Tuesday, 10 July 2018

1885 Indigo Cotton Dinner Dress

Patterns: TV261 Skirt, TV382 "Asymmetrical Add-on" Over-skirt, TV460 Bodice.
Fabrics: Waverly homespun collection cotton, indigo blue. Chemisette is salvaged antique net lace.

Measurements:
Chest: 35"
Waist: 27.5"
Hip: <38"
Hem: 40" at front.



Construction
I made very few alterations from the patterns on this one. I reshaped the neckline on the bodice and made the sleeves a bit shorter than the 3/4 length marked on the pattern. I also made the over-skirt as it's own separate garment with a separate waistband, rather than fixing it to the under-skirt as the pattern calls for.

I'm not a fan of complicated "compound" skirts because they're difficult to wash and iron later on. The downside of this is that the asymmetrical add-on pattern doesn't intend for you to have a separate waistband, so there's no convenient pattern piece for the waistband with markings for center front and center back. You have to a do a bit of draping and fitting to determine that.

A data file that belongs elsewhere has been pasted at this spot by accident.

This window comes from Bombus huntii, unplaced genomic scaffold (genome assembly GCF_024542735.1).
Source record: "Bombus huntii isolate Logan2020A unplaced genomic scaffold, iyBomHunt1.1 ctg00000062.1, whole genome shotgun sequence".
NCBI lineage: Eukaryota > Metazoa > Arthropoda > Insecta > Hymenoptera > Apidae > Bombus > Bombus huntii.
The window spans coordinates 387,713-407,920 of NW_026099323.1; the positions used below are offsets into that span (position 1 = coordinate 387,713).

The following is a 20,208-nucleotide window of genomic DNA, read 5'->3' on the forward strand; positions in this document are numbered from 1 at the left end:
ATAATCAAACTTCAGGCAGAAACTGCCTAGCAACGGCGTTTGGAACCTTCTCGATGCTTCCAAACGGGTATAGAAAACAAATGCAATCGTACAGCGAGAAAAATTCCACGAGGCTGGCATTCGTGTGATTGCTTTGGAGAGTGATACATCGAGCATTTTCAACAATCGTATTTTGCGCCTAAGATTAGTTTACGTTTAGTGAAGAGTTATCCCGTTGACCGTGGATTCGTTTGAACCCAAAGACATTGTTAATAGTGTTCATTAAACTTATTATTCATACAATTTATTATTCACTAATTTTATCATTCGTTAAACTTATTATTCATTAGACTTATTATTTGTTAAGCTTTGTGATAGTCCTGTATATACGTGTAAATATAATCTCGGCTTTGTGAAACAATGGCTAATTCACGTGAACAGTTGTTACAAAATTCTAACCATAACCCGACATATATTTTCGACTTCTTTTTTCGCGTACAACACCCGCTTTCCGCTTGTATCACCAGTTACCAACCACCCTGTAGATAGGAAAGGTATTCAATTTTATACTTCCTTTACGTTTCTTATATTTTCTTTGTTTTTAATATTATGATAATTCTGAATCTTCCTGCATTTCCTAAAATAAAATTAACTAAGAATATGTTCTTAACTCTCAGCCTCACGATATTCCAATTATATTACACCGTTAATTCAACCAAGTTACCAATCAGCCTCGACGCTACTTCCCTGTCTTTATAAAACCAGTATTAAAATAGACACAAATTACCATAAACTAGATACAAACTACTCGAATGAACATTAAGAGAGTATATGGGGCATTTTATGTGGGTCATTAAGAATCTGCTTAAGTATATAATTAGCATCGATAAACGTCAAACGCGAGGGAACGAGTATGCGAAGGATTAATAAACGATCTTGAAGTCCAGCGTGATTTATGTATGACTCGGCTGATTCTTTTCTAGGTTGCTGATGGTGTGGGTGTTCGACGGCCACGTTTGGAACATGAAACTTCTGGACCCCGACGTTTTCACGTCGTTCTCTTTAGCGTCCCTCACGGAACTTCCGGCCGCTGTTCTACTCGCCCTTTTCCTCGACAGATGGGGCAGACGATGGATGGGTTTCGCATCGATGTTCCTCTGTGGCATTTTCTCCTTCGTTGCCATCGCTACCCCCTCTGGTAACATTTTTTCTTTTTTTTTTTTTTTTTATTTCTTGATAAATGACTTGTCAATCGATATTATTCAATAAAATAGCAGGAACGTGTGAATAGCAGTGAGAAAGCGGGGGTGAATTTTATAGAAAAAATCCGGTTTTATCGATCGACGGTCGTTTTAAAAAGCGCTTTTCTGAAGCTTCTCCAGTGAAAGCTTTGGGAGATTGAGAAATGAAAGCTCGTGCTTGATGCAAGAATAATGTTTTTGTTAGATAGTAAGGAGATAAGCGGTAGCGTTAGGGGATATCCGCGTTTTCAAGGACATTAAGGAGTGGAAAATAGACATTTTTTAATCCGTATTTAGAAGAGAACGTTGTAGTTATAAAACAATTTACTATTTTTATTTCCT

The Bodice
As with most of the Truly Victorian bodices, I find that altering them to provide a wider hip is almost always called for, especially at the center front closure. Most 19th century bodices did not have a straight front edge. The front edge, rather, curves out a bit from the waist to the point, because a corseted waist usually produces a bit of a "pouch" at the front. This also makes it much more comfortable when sitting, because that straight front edge just want to roll up the moment you sit and it has nowhere to go. 

The bodice is fully interfaced in twill and fully lined in blue broadcloth. 














Chemisette
I also used the Truly Victorian pattern for chemisettes (or dickies, as some call them). I made some alterations to mine to accommodate the small amount of antique net lace I wanted to use. Rather than securing at waist level, mine ties just under the bust. I also had to add a bit of silk charmeuse on the bottom edge of the front to makeup for the missing length.



(below) Because I couldn't do a collar with just netting alone, I laid the netting over a piece of silk charmeuse, then further interfaced that with linen. The result is a collar stiff enough to hold its standing shape. The little buttons are antique shell, salvaged from a 1910s blouse.




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